Brighton, Ontario

Northumberland County, Ontario List of municipalities in Ontario Canada 2001 Census
Municipality of Brighton
Brighton ON.JPG
Where the past greets the future
Brighton is located in Southern Ontario
Location of Brighton in southern Ontario
Coordinates: 44°07′20″N 77°45′51″W / 44.12222°N 77.76417°W / 44.12222; -77.76417Coordinates: 44°07′20″N 77°45′51″W / 44.12222°N 77.76417°W / 44.12222; -77.76417[1]
Country Canada
Province Ontario
FormedJanuary 1, 2001
 • MayorBrian Ostrander
 • Federal ridingNorthumberland—Quinte West
 • Prov. ridingNorthumberland—Quinte West
 • Land222.71 km2 (85.99 sq mi)
 • Total11,844
 • Density43.2/km2 (112/sq mi)
Time zoneUTC-5 (EST)
 • Summer (DST)UTC-4 (EDT)
Postal Code
K0K 1H0
Area code(s)613
Post Office

Brighton is a town in Northumberland County, Ontario, Canada,[1] approximately 150 kilometres (93 mi) east of Toronto and 100 km (62 mi) west of Kingston. It is traversed by both Highway 401 and the former Highway 2. The west end of the Murray Canal that leads east to the Bay of Quinte is at the east end of the town.

The land upon which the present day town of Brighton is situated originally belonged to the Mississauga (Anishinaabe-speaking) peoples.[3]

Brighton later developed into primarily an agricultural community, specializing in the farming of apples and production of new apple types. However, in recent years, many of the original orchards in the area have been partially removed, to make way for the steadily growing population, and more profitable agricultural produce, such as wheat, corn and soybeans. In late September, Brighton is host to Applefest, its largest yearly festival.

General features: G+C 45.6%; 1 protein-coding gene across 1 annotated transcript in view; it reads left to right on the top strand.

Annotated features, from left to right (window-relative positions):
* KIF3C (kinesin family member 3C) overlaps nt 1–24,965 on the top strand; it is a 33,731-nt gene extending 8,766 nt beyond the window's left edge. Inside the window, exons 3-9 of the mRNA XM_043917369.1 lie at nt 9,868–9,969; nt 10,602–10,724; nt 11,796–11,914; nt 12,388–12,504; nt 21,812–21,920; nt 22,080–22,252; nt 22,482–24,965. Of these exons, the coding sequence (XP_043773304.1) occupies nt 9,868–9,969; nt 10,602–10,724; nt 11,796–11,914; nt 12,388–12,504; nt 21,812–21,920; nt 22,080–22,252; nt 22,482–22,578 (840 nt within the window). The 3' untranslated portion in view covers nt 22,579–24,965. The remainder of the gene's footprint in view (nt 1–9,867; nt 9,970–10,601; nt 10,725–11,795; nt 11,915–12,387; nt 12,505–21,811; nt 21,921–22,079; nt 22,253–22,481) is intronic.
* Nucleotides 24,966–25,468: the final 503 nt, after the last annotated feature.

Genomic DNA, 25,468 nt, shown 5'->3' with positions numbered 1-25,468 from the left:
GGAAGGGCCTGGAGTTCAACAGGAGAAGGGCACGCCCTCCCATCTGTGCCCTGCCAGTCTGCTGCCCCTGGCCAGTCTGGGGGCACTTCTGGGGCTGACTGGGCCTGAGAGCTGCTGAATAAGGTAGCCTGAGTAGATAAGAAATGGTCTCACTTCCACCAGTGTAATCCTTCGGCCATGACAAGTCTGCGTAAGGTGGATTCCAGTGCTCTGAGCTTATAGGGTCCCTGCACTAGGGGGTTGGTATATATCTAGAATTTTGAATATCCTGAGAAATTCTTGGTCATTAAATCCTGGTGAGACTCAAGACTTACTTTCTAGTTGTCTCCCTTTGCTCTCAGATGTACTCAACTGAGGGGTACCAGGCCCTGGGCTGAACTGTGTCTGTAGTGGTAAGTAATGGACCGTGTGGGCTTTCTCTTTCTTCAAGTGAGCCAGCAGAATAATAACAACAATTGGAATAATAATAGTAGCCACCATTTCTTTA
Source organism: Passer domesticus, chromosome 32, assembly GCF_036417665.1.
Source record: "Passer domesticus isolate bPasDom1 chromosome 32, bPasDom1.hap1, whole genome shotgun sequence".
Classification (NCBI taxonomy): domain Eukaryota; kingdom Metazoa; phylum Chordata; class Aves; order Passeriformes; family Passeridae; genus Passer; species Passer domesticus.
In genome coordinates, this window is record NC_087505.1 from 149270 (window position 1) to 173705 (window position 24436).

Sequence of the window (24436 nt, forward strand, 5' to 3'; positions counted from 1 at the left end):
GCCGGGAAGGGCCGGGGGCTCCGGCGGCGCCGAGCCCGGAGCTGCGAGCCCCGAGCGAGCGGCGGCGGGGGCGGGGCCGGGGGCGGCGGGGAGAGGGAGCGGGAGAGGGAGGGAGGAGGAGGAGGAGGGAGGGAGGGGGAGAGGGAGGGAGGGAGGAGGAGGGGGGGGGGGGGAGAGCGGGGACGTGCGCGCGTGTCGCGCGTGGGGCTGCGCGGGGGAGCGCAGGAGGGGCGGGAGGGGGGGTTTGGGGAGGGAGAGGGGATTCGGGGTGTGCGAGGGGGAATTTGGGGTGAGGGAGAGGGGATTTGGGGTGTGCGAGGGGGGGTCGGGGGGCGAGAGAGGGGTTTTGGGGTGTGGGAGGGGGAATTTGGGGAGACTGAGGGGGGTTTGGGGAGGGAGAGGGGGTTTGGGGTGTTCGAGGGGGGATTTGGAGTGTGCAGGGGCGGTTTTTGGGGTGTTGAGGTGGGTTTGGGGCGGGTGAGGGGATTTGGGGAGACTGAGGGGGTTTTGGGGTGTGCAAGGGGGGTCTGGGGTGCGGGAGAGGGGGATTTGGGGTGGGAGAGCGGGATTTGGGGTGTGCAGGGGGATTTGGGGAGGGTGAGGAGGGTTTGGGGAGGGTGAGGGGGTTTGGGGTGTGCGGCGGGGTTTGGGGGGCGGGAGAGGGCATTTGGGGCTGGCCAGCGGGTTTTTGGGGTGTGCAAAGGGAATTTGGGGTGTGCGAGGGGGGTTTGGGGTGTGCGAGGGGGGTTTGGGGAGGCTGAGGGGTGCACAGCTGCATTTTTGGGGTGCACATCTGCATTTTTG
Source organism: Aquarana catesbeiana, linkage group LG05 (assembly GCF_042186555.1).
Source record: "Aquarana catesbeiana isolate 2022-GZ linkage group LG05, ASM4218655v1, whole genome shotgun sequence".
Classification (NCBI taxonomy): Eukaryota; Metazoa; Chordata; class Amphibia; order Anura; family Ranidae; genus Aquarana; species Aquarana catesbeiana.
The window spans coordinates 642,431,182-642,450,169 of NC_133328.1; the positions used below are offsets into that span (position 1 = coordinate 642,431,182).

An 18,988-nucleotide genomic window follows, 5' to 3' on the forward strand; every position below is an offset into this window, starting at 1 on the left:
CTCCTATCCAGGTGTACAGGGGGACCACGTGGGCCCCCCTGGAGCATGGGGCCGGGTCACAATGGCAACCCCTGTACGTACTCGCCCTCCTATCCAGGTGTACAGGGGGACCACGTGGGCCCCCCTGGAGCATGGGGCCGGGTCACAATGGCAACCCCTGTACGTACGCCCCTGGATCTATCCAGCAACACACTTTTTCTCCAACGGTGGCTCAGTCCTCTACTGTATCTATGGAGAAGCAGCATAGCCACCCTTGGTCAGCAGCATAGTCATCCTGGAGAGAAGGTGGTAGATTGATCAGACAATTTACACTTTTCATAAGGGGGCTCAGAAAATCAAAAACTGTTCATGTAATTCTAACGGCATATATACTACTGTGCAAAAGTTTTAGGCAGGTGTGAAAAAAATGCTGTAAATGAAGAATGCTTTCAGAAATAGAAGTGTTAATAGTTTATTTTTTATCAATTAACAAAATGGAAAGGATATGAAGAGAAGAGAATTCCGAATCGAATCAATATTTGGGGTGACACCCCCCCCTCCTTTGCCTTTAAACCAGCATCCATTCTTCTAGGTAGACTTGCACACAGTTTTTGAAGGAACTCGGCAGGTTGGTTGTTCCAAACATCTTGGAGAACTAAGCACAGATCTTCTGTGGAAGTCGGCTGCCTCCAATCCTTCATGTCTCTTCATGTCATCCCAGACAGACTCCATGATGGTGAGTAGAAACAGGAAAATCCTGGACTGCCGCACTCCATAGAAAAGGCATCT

The Municipality of Brighton (formed on January 1, 2001, through an amalgamation of the former Town of Brighton and Brighton Township) is home to over 11,000 inhabitants,[2] with a higher than average percentage of those retired. This is common, as the quiet, clean and friendly atmosphere of many smaller towns near Lake Ontario tend to draw the elderly as popular places for retirement living.

Presqu'ile Provincial Park, just south of the town centre, is one of Brighton's most popular attractions. The park is noted for bird-watching and other nature-oriented activities. Memory Junction Railway Museum, located in a former Grand Trunk station, has a collection of rail equipment and memorabilia.


Besides the town proper of Brighton, the municipality of Brighton comprises a number of villages and hamlets, including the following communities such as Carman, Codrington, Hilton, Spring Valley, Smithfield (partially); Butler Creek, Cankerville, Cedar Creek, Gosport, Orland, Presqui'le Point, Wade Corners.


The village of Brighton was incorporated on January 1, 1859. On December 1, 1980, it became a town.[4]

The original Simpson house, at 61 Simpson Street, was built in 1850.[5]

The artificial island area of Brighton

Part of the current Municipality of Brighton is on a separate artificial island. This is a consequence of the borders chosen when the Township of Brighton was created in 1851, and the excavation of the Murray Canal across the historic Isthmus of Murray. The Murray Canal opened in 1889.


Prior to amalgamation (2001):

Mother tongue:

Notable residents


See also


  1. ^ a b "Brighton". Geographical Names Data Base. Natural Resources Canada. Retrieved 2013-04-21.
  2. ^ a b c d "Census Profile, 2016 Census: Brighton, Municipality". Statistics Canada. Retrieved June 25, 2019.
  3. ^ Copy of the treaty made October 31, 1923 between his Majesty the King and the Chippewa Indians of Christian Island, Georgina Island and Rama Reprinted 1967. ©Roger Duhamel, F.R.S.C.. Queen's Printer And Controller Of Stationery, Ottawa, 1967. Cat. No.: R33-1467. IAND Publication No. QS-0582-000-EE-A-17 https://www.aadnc-aandc.gc.ca/eng/1100100029004/1100100029017
  4. ^ Broughton, John William David (1981). "They desired a better country". pp. 5, 8. Archived from the original on 2014-05-27.
  5. ^ "Heritage Homes". Brighton Digital Archives. Retrieved June 25, 2019.
  6. ^ "2016 Community Profiles". 2016 Canadian Census. Statistics Canada. February 21, 2017. Retrieved 2019-06-25.
  7. ^ "2011 Community Profiles". 2011 Canadian Census. Statistics Canada. July 5, 2013. Retrieved 2012-03-12.
  8. ^ "2006 Community Profiles". 2006 Canadian Census. Statistics Canada. March 30, 2011. Retrieved 2012-03-12.
  9. ^ "2001 Community Profiles". 2001 Canadian Census. Statistics Canada. February 17, 2012.
  10. ^ Statistics Canada: 1996, 2001, 2006 Census